The end of an era.

Hostess culture magazine Koakuma Ageha will cease publication in the wake of the bankruptcy of its publisher, Inforest Publishing. The title first went on sale in October 2005 under a different name, it went on to become famous as the magazine of choice for gyaru. It promoted a unique kind of overtly glamorous look and featured actual hostesses as models.

Koakuma Ageha’s name meant “little demon swallowtail” (a play on agejo, another name for women who work as bar hostesses) and its target was female readers in their late teens and twenties. It spawned several “sister magazines” and special editions, such as Kimono Ageha (gyaru in kimono), Ane Ageha (for slightly older gyaru) and I Love Mama (for young gyaru mothers, naturally).

koakuma ageha hostess gyaru magazine fashion japan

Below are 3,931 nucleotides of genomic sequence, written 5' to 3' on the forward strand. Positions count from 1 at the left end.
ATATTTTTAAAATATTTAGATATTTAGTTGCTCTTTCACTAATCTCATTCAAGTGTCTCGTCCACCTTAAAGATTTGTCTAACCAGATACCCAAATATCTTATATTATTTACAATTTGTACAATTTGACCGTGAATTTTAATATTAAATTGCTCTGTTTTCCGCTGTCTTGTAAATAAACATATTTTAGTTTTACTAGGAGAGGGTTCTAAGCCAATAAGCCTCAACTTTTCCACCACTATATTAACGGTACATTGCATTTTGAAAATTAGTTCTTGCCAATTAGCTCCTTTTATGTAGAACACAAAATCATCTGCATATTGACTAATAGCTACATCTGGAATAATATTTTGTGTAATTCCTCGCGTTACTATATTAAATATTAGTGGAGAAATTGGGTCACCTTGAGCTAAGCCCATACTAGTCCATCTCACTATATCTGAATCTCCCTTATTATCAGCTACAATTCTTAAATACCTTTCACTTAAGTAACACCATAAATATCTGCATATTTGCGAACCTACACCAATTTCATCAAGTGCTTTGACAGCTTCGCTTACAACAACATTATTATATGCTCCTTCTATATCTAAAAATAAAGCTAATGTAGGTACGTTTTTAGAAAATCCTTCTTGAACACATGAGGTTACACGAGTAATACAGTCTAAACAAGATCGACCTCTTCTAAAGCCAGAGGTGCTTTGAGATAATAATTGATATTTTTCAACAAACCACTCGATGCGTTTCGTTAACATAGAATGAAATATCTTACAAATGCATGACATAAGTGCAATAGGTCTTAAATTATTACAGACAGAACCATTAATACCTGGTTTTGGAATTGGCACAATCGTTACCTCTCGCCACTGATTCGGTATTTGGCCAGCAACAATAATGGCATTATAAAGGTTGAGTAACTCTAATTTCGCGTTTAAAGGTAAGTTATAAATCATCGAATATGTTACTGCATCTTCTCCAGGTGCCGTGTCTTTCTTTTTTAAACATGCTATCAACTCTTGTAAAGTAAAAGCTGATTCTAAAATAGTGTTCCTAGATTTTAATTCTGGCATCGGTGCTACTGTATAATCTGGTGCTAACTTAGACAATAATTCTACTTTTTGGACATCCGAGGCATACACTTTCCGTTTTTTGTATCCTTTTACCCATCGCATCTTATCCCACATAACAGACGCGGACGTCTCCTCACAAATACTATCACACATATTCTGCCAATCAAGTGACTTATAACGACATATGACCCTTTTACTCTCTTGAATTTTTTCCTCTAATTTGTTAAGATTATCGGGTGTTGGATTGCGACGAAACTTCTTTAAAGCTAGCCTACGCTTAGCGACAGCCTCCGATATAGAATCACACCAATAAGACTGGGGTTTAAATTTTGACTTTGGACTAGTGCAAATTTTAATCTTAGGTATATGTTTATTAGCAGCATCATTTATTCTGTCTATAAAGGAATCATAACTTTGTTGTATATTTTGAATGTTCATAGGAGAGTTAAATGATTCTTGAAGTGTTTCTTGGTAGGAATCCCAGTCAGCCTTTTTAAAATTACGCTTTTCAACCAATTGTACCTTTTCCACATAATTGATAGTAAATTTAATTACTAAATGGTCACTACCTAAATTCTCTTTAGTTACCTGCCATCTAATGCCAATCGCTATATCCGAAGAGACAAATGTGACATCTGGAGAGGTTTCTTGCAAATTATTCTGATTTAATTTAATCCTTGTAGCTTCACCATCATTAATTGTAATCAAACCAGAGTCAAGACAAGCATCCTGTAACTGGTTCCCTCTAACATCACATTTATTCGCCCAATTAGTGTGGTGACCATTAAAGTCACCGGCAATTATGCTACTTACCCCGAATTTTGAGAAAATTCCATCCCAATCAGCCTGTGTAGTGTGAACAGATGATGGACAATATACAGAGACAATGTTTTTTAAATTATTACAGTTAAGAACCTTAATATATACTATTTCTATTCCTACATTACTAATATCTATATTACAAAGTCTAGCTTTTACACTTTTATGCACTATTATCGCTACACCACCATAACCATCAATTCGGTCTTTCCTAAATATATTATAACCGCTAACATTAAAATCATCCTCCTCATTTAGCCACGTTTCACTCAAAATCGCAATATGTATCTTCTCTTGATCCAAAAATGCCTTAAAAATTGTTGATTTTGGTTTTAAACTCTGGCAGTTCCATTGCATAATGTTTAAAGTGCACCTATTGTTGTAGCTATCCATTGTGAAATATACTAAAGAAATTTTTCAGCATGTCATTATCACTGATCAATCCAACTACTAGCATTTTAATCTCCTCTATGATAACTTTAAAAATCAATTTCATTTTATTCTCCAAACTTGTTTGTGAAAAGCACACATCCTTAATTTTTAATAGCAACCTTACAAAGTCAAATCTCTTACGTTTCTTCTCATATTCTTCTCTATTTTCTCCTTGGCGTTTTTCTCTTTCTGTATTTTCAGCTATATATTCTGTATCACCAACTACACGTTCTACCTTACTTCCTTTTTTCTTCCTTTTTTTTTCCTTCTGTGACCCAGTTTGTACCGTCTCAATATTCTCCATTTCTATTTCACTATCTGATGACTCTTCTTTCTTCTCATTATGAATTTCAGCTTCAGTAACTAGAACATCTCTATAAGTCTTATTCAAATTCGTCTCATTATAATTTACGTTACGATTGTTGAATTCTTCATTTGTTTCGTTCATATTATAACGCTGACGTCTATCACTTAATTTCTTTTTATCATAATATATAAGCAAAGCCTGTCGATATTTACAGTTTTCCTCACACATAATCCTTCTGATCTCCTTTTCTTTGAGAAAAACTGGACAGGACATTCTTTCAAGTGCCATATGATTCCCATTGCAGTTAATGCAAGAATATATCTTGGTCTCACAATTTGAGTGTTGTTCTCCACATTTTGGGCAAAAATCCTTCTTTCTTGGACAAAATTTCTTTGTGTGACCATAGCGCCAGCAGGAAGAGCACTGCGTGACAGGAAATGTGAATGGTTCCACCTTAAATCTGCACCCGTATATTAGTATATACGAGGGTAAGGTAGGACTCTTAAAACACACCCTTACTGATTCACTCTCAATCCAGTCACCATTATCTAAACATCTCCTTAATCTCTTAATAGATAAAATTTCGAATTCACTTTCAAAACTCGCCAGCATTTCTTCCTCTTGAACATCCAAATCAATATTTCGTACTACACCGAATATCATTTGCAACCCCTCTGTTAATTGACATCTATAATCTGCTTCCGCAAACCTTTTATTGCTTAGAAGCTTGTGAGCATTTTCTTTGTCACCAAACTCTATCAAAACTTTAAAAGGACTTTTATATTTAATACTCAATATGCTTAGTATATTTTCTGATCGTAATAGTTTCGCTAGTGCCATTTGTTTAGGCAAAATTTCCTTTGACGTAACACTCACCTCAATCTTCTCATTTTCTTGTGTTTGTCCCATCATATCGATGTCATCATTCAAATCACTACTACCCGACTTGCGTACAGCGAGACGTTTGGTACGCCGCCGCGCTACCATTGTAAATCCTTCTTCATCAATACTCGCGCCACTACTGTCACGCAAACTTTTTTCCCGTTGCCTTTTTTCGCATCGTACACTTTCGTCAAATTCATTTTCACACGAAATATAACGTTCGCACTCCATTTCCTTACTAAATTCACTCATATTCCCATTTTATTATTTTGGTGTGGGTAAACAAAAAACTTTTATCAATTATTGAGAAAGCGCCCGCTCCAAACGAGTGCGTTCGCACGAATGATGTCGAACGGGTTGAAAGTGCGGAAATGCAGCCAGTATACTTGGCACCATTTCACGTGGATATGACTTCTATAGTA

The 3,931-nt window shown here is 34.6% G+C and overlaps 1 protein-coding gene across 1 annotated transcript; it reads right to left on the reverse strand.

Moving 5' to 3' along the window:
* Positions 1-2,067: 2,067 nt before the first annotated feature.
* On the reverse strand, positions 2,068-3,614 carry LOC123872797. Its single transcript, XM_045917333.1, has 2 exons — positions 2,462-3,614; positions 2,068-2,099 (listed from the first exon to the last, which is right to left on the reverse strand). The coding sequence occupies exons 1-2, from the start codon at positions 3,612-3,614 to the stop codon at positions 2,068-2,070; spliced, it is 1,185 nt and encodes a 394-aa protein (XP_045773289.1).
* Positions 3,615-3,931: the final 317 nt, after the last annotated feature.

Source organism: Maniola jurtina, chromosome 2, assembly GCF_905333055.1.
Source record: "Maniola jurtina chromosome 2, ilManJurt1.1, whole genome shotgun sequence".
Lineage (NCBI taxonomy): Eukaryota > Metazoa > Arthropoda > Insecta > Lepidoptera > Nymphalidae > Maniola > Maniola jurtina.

Not only was it a media platform for disseminating gyaru and hostess culture, it also provided fashion and beauty tips, as well as dealing with the “darker” side of the lifestyle, such as depression, sex and other problems that may result from being a hostess.

It first came out as a special issue of Nuts, a magazine targeting Shibuya gyaru. This was so popular that circulation was increased within days and a follow-up came out in April 2006. It then lost the Nuts umbrella and from October 2006 became a separate monthly magazine in its own right.

koakuma ageha hostess gyaru magazine fashion japan

It hit circulation highs of 400,000-plus (who would have thought there could be so many wannabe hostesses and gyaru?!) in 2009-2010 and was defying the economic slump that claimed many other major magazine names in Japan. However, it has now apparently fallen victim to declining advertising revenue and the woes of its parent company.

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